University of Manchester

The University of Manchester is a public research university in Manchester, England. The main campus is south of Manchester City Centre on Oxford Road. The university owns and operates major cultural assets such as the Manchester Museum, The Whitworth art gallery, the John Rylands Library, the Tabley House Collection and the Jodrell Bank Observatory – a UNESCO World Heritage Site.[11][12]

University of Manchester
Other name
Manchester University
MottoLatin: Cognitio, sapientia, humanitas
Motto in English
Knowledge, Wisdom, Humanity
Established2004 – University of Manchester
Predecessor institutions:
1956 – UMIST (as university college; university 1994)
1904 – Victoria University of Manchester
1880 – Victoria University
1851 – Owens College
1824 – Manchester Mechanics' Institute
1824 – Royal School of Medicine and Surgery
Endowment£223.5 million (2022)[1]
Budget£1.218 billion (2021–22)[1]
ChancellorNazir Afzal[2] (from August 2022)
President and vice-chancellorNancy Rothwell[3]
Academic staff
5,150 (2020)[4]
Total staff
12,920 (2021) [5]
Students40,485 (2021) [6]
Undergraduates26,630 (2019/20)[7]
Postgraduates13,855 (2019/20)[7]
England, United Kingdom
CampusUrban and suburban
Colours  Manchester Purple
  Manchester Yellow [8][9][10]
AffiliationsUniversities Research Association
Russell Group
N8 Group
Universities UK

The University of Manchester is considered a red brick university, a product of the civic university movement of the late 19th century. The current University of Manchester was formed in 2004 following the merger of the University of Manchester Institute of Science and Technology (UMIST) and the Victoria University of Manchester.[13][14] This followed a century of the two institutions working closely with one another.[15]

The University of Manchester Institute of Science and Technology had its origins in the Mechanics' Institute, which was founded in 1824. The present University of Manchester considers this date, which is also the date of foundation of the Royal School of Medicine and Surgery, one of the predecessor institutions of the Victoria University of Manchester, as its official foundation year, as indicated in its crest and logo. The founders of the institute believed that all professions somewhat relied on scientific principles. As such, the institute taught working individuals branches of science applicable to their existing occupations. They believed that the practical application of science would encourage innovation and advancements within those trades and professions.[16] The Victoria University of Manchester was founded in 1851, as Owens College. Academic research undertaken by the university was published via the Manchester University Press from 1904.[17]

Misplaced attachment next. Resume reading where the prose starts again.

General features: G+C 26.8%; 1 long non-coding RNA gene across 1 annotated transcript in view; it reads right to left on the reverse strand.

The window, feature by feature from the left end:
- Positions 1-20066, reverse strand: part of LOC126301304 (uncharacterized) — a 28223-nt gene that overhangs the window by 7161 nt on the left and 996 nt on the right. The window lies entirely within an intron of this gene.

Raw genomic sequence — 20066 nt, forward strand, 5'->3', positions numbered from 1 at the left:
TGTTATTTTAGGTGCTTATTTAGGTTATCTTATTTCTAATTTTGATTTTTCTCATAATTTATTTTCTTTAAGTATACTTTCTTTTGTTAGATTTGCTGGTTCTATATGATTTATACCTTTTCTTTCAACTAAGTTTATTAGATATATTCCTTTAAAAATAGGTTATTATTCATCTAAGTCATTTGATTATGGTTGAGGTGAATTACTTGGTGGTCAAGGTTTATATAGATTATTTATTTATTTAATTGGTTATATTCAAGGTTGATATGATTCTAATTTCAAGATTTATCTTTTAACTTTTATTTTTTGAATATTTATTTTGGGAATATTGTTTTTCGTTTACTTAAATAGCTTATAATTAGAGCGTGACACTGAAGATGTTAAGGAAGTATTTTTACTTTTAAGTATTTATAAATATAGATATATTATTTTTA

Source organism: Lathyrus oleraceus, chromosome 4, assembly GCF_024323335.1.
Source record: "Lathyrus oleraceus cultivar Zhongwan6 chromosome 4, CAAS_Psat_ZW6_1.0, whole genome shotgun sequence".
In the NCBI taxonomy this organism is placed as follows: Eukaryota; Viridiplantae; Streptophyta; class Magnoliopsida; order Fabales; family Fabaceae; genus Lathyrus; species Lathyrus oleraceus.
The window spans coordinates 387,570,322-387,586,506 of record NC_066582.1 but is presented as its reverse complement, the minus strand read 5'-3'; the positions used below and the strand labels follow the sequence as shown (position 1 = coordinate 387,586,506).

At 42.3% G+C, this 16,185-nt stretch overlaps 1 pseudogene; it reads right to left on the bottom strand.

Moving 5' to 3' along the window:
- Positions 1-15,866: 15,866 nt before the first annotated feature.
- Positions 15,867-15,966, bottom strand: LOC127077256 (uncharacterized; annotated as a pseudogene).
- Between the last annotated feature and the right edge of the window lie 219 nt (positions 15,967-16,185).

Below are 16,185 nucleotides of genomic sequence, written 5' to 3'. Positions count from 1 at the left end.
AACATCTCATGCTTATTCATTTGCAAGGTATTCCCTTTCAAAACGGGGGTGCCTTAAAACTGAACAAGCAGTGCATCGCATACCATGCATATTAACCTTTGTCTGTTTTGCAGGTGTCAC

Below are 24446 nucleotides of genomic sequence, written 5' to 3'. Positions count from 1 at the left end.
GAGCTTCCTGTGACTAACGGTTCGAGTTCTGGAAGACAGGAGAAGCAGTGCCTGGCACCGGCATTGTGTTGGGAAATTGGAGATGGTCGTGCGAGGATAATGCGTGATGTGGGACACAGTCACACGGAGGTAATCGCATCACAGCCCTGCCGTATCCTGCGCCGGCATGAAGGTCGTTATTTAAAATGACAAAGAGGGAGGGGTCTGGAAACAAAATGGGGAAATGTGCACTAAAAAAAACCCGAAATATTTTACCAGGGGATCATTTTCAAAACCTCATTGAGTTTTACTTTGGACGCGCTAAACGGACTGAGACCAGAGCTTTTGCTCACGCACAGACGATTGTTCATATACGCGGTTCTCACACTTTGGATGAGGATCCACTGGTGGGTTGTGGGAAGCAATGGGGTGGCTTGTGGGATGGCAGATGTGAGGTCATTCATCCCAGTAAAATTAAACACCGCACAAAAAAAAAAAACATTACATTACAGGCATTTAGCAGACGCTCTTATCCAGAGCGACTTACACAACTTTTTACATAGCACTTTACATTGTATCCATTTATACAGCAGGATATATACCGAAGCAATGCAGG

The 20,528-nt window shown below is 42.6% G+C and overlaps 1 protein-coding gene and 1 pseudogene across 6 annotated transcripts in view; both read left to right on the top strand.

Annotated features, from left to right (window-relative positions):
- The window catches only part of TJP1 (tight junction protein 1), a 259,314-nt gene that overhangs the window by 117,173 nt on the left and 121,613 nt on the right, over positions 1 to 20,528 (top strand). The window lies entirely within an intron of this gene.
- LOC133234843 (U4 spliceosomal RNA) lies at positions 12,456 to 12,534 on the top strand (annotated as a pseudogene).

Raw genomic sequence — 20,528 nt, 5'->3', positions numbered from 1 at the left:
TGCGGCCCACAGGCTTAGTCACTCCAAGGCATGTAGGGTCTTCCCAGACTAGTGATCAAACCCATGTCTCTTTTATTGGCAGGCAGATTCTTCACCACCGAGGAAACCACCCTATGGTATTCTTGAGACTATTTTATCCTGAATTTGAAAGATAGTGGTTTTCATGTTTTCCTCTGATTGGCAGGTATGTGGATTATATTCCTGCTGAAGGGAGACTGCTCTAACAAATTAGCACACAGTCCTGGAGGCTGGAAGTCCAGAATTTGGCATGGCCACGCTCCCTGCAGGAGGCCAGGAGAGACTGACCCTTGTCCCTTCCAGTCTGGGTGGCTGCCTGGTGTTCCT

The University of Manchester is a member of the Russell Group, the N8 Group, and the US-based Universities Research Association. The University of Manchester, inclusive of its predecessor institutions, has had 25 Nobel laureates amongst its past and present students and staff, the fourth-highest number of any single university in the United Kingdom. In 2021/22, the university had a consolidated income of £1.2 billion, of which £270.6 million was from research grants and contracts (6th place nationally behind Oxford, University College London (UCL), Cambridge, Imperial and Edinburgh).[1] The university has the seventh-largest endowment of any university in the UK.


Origins (1824 to 2004)

The Old Quadrangle at the University of Manchester's main campus on Oxford Road.

The University of Manchester traces its roots to the formation of the Mechanics' Institute (later UMIST) in 1824, and its heritage is linked to Manchester's pride in being the world's first industrial city.[18] The English chemist John Dalton, together with Manchester businessmen and industrialists, established the Mechanics' Institute to ensure that workers could learn the basic principles of science.

John Owens, a textile merchant, left a bequest of £96,942 in 1846 (around £5.6 million in 2005 prices)[19] to found a college to educate men on non-sectarian lines. His trustees established Owens College in 1851 in a house on the corner of Quay Street and Byrom Street which had been the home of the philanthropist Richard Cobden, and subsequently housed Manchester County Court. The locomotive designer Charles Beyer became a governor of the college and was the largest single donor to the college extension fund, which raised the money to move to a new site and construct the main building now known as the John Owens building. He also campaigned and helped fund the engineering chair, the first applied science department in the north of England. He left the college the equivalent of £10 million in his will in 1876, at a time when it was in great financial difficulty. Beyer funded the total cost of construction of the Beyer Building to house the biology and geology departments. His will also funded Engineering chairs and the Beyer Professor of Applied mathematics.